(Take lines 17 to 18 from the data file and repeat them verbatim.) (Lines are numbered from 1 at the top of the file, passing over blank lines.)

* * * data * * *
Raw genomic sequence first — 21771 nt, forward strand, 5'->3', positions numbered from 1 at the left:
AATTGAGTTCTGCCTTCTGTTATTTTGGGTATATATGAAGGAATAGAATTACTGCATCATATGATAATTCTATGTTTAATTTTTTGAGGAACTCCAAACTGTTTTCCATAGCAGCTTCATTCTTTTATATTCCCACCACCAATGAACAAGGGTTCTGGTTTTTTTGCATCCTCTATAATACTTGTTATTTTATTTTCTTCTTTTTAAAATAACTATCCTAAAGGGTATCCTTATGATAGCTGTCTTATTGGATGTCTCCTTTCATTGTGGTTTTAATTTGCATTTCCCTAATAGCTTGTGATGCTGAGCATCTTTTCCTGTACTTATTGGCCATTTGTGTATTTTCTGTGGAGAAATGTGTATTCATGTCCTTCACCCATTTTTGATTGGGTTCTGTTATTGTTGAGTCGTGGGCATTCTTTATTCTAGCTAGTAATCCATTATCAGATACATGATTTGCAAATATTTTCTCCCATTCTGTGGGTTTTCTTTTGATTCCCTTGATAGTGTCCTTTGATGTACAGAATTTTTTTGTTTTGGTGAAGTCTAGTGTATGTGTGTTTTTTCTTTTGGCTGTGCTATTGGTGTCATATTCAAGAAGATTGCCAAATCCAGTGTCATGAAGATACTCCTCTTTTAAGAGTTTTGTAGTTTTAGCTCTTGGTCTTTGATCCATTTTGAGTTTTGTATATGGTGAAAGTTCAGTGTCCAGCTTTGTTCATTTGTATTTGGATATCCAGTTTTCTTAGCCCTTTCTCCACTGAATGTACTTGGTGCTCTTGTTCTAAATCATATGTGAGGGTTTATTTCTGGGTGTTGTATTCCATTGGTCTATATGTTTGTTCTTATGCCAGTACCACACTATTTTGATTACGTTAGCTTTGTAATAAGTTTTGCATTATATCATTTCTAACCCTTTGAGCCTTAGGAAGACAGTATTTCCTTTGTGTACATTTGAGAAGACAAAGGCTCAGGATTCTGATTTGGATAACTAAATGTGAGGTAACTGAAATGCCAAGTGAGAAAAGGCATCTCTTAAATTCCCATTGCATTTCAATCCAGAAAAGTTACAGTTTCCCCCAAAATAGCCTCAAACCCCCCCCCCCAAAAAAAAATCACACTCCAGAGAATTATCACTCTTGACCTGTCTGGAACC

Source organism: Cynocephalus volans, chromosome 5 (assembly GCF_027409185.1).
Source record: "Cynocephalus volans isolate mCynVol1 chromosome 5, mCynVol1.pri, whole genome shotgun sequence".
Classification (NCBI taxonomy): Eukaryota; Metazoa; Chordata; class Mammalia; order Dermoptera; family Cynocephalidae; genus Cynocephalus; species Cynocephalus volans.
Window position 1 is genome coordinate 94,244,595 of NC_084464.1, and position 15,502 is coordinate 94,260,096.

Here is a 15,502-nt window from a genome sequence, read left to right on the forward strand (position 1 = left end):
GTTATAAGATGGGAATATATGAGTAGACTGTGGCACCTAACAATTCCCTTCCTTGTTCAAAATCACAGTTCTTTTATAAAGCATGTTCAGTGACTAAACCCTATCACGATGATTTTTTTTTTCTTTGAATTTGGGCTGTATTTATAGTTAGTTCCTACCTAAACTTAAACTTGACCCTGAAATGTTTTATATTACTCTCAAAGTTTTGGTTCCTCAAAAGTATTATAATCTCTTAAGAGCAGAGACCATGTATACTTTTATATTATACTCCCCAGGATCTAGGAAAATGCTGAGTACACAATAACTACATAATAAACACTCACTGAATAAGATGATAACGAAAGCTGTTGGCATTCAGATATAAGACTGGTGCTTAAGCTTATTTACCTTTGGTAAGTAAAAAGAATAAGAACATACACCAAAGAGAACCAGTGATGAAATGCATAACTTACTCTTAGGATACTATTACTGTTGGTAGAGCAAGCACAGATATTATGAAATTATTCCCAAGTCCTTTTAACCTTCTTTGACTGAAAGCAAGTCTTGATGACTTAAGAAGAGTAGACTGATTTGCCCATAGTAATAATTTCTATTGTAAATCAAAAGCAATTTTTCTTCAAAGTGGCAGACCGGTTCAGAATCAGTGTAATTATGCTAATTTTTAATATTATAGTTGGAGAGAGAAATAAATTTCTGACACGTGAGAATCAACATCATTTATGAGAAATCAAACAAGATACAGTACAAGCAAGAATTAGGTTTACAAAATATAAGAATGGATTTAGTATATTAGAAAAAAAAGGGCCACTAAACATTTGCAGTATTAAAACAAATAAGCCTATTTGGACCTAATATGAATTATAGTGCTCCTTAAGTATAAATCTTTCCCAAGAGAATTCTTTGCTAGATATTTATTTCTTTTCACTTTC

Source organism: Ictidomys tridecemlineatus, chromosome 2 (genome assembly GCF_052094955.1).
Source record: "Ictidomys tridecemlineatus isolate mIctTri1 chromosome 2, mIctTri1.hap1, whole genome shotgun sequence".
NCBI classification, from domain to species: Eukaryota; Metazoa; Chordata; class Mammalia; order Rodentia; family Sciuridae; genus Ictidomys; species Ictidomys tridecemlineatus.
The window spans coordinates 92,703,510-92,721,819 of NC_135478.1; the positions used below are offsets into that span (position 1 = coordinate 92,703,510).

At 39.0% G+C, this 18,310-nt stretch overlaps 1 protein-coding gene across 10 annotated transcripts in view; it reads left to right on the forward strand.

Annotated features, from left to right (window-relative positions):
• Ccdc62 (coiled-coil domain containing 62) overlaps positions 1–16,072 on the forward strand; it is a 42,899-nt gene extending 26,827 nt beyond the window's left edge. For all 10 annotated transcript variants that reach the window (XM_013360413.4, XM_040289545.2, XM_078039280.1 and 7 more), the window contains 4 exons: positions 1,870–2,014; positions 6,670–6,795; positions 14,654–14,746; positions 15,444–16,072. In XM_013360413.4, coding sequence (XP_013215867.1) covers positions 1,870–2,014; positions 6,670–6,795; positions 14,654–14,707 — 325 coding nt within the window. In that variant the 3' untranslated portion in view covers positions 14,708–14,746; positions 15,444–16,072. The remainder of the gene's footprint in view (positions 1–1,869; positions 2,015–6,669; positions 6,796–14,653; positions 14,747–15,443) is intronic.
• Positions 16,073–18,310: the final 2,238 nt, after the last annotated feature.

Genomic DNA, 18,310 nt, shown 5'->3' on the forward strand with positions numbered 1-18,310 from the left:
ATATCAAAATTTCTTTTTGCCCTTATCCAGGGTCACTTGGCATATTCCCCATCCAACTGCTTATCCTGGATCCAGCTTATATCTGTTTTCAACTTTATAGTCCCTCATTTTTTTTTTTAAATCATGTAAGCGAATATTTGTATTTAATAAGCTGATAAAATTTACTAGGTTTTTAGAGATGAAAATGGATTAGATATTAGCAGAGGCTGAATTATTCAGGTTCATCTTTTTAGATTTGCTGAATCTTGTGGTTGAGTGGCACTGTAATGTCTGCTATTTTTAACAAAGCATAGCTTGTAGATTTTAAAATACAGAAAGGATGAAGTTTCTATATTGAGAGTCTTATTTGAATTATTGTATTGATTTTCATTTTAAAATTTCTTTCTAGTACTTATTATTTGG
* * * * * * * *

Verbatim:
Genomic DNA, 18,310 nt, shown 5'->3' on the forward strand with positions numbered 1-18,310 from the left:
ATATCAAAATTTCTTTTTGCCCTTATCCAGGGTCACTTGGCATATTCCCCATCCAACTGCTTATCCTGGATCCAGCTTATATCTGTTTTCAACTTTATAGTCCCTCATTTTTTTTTTTAAATCATGTAAGCGAATATTTGTATTTAATAAGCTGATAAAATTTACTAGGTTTTTAGAGATGAAAATGGATTAGATATTAGCAGAGGCTGAATTATTCAGGTTCATCTTTTTAGATTTGCTGAATCTTGTGGTTGAGTGGCACTGTAATGTCTGCTATTTTTAACAAAGCATAGCTTGTAGATTTTAAAATACAGAAAGGATGAAGTTTCTATATTGAGAGTCTTATTTGAATTATTGTATTGATTTTCATTTTAAAATTTCTTTCTAGTACTTATTATTTGG